cadmium-derived QDs and discuss their future and their possible toxicities in a disease situation.
Keywords: Quantum dots, toxicity, cancer, drug delivery, imaging
Address for Correspondence: Prof. Alexander M. Seifalian, Centre for Nanotechnology and Regenerative Medicine, University College
London, London, UK. E-mail: a.seifalian@ucl.ac.uk
(Received 11 June 2010; revised 17 September 2010; accepted 20 September 2010)
Journal of Drug Targeting, 2011; 19(7): 475–486
© 2011 Informa UK, Ltd.
ISSN 1061-186X print/ISSN 1029-2330 online
DOI: 10.3109/1061186X.2010.526227
476 S. Ghaderi et al.
Journal of Drug Targeting
Silsesquioxane-Polycarbonateurethane, Polyethylene
Glycol), to the QD core-shell promotes water solubility
and desired bioactivity (Figure 1). e polymer coatings
have either –COOH or –NH2 surface groups available for
covalent coupling of bioactive molecules. e excellent
optical properties of CdSe and CdTe QDs have received
great interest in biological applications. In addition to
these distinctive structural and uorescence properties,
QD shows a direct, relationship between their physical
size and the energy of the exciton (electron–hole pairs)
and the wavelength of emitted uorescence. is unique
property of size-tunable uorescence allows QD to have
a common excitation prole spanning the ultraviolet
(UV), visible, and near-mid infrared regions of the elec-
tromagnetic spectrum but dierent uorescent emission
maxima (Yaghini et al. 2009).
Cadmium metal toxicity in health has been studied
and investigated for over 50 years. eir unique struc-
tures such as size, shape, and chemical composition and
their interaction with light or other external stimuli gives
rise to a concern, as they have detrimental eect to the
environment. Currently, cadmium is classed as category
1 carcinogen, and studies carried out in bacteria have
shown that there is no direct genotoxic or mutagenic
eect. Metals generally produce their toxicity by form-
ing complexes called “ligands” with organic compounds.
e modied molecules lose their ability to function e-
ciently leading to the malfunction or death of the aected
cells. Metals commonly bind to biological compounds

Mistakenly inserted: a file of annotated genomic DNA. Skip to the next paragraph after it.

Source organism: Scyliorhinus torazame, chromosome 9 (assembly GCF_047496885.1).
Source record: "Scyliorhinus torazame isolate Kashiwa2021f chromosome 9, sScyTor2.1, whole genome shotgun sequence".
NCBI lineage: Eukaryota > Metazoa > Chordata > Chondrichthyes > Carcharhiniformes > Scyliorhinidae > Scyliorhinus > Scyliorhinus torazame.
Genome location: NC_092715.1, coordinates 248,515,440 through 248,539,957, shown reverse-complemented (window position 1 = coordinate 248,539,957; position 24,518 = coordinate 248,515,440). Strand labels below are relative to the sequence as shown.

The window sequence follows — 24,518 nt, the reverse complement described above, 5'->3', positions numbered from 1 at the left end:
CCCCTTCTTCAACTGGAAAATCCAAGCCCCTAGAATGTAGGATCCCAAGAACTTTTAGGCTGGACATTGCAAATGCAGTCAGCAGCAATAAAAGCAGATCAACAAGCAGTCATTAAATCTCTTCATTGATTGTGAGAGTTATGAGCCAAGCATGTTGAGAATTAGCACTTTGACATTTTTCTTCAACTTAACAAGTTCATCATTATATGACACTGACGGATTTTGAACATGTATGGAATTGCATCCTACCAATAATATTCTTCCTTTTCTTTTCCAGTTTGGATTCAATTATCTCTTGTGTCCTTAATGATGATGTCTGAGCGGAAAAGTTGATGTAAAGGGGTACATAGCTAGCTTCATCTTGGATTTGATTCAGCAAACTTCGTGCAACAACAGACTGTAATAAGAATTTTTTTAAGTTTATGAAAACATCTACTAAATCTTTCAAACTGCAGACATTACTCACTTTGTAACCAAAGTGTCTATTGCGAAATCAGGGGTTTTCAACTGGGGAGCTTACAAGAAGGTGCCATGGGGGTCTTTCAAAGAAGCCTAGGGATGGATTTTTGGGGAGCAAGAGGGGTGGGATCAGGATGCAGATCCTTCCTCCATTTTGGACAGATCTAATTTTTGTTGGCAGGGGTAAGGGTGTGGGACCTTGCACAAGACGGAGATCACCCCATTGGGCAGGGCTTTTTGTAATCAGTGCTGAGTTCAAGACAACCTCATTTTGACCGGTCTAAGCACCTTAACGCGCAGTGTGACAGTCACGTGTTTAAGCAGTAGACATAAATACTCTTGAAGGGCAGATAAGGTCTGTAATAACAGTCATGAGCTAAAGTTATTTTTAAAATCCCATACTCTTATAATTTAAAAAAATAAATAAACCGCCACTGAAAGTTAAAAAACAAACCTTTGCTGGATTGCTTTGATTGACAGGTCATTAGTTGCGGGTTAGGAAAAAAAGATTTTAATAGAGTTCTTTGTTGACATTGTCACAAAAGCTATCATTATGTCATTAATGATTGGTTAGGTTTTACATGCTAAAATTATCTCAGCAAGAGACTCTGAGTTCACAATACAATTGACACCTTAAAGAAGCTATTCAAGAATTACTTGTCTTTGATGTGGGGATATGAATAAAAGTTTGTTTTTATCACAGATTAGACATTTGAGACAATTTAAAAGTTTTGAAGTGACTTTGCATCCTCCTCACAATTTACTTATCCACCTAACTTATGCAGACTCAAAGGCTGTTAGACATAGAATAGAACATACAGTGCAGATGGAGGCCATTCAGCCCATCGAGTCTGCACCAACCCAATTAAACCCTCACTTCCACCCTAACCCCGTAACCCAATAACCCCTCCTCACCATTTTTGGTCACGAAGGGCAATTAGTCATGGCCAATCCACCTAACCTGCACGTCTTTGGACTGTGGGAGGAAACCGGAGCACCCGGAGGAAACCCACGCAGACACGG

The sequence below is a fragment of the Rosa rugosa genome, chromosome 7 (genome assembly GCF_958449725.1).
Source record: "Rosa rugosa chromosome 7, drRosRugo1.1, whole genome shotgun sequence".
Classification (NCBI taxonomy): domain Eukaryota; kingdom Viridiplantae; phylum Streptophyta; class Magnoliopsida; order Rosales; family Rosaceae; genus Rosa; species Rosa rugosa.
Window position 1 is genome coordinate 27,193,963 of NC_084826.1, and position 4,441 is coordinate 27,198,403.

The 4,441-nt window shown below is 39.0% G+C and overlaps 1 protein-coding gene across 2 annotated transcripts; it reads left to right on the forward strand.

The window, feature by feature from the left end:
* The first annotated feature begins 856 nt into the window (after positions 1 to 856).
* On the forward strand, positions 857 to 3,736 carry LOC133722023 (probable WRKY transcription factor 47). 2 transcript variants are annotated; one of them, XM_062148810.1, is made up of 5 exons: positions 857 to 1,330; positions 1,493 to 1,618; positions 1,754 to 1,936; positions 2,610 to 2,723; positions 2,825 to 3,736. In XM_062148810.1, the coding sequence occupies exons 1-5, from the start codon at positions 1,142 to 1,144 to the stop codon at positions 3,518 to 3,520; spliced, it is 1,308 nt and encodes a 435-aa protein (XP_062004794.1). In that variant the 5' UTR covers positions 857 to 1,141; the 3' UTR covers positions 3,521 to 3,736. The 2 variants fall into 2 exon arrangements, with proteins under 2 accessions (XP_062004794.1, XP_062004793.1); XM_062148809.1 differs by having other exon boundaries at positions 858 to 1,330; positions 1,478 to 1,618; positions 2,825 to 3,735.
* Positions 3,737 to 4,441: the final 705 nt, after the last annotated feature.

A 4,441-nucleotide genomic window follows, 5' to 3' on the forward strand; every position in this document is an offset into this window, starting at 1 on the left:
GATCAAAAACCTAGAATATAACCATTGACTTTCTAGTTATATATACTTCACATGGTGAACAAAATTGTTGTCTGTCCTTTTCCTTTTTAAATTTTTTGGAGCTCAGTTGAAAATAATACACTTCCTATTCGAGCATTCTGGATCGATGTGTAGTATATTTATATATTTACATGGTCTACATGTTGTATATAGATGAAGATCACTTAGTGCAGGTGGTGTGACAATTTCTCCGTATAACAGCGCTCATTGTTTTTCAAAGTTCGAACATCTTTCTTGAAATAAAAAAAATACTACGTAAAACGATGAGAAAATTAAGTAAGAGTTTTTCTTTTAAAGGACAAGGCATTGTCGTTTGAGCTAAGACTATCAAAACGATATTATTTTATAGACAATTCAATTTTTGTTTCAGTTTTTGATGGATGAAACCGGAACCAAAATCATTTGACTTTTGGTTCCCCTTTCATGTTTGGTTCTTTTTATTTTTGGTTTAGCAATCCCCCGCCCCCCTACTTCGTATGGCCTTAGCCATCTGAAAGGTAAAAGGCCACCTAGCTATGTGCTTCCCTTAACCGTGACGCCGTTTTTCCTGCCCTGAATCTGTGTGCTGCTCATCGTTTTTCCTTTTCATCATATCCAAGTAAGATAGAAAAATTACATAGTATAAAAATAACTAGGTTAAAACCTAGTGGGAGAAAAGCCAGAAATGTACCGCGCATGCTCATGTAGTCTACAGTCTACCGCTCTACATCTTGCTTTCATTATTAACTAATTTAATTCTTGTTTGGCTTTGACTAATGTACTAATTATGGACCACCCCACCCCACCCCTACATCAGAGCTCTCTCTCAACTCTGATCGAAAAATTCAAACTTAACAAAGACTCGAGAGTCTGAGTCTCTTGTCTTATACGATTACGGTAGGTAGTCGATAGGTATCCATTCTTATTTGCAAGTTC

containing oxygen, sulfur, and nitrogen, which might
inactivate certain enzyme systems or aect protein struc-
ture. e mechanism involved in cadmium toxicity is via
genome stability involving free-radical damage to DNA.
Most toxicity studies are based on the leaching of
toxic heavy metals not only from initial colloidal form
but can also occur from intrinsic properties such as size
and surface chemistry of these NPs making them as
ecient energy donors. Potentially, they are capable of
transferring energy to nearby oxygen molecules and give
rise to the formation of reactive oxygen species. ese
can promote cell inammation, damage, and death.
In addition to these toxic properties emanating from
molecular leaching and surface area, these QDs also
possess large surface area that can bind and transport
therapeutic drugs. Despite extensive studies on cad-
mium toxicity, more studies are forthcoming regard-
ing intracellular damage and environmental exposure
(Yaghini et al. 2009).
As mentioned earlier, cadmium NPs are those of
CdSe or CdTe, entombed in various coatings in the form
of semiconductor QDs. e chemical composition of
the NPs core and the composition of the outer capping
layer are vital factors inuencing QD toxicity. In terms
of chemical properties, CdTe QDs are signicantly more
toxic than core shell (CdSe/ZnS) NPs. e evolution of
nanotechnology has introduced new aspects of cadmium
toxicity as applied to clinical settings.
Using the apparatus of nanotechnology, drug delivery
techniques in the nanometer-sized parameters can be
exploited and developed to modify both pharmacological
and therapeutic properties of drug molecules. By virtue of
their small size, QD as drug delivery vehicle oers great
advantages in the areas of pharmacokinetic properties
and ecient payload compared with traditional systems.
A further advantage is modifying their surface chemistry
to suit attachment of targeting and therapeutic molecules
for clinical applications.
In this review, uorescent NPs “quantum dots” have
been discussed as potential drug delivery vehicle with
possible reduction in its inherent toxicity before clinical
application can be anticipated.
Engineered fluorescent QDs
Currently, there are many methods in the synthesis of
QD, which include organic and aqueous synthesis in pre-
paring highly luminescent nanocrystals. Traditionally,
high-quality nanocrystals are prepared in organic sol-
vents and they cannot be used directly in biosystems due
to their hydrophobicity. Water dispersible QD that sus-
tain strong uorescence can now be prepared by ligand
exchange with a hydrophilic moiety. However, it is a dif-
cult procedure, but a direct synthesis can be carried out
in an aqueous environment for biological applications.
In nanotechnology, one of the main precursors used in
the assembly of QDs is cadmium and tellurium forming
the core that are approximately 2 to 10 nm (200-10,000
atoms) in diameter (Green & Howman 2005; Smith et al.
2008). At these small sizes, QDs show some unique and
fascinating optical properties, such as sharp, symmetri-
cal emission spectra, high quantum yield, chemical and
photostability, and tunabilityof size-dependent emission
wavelength. eir intrinsic brightness is often of many
orders that observed for traditional organic uorophores.
eir large surface to mass ratio confers the particles
Coating agent
Such as; POSS-
nanocomposite,
Polyethylene Glycol
Peptide ligand
Antibody
Polymer
Core
Semiconductor
such as;
CdTe, CdSe
Shell
Inorganic
shell, such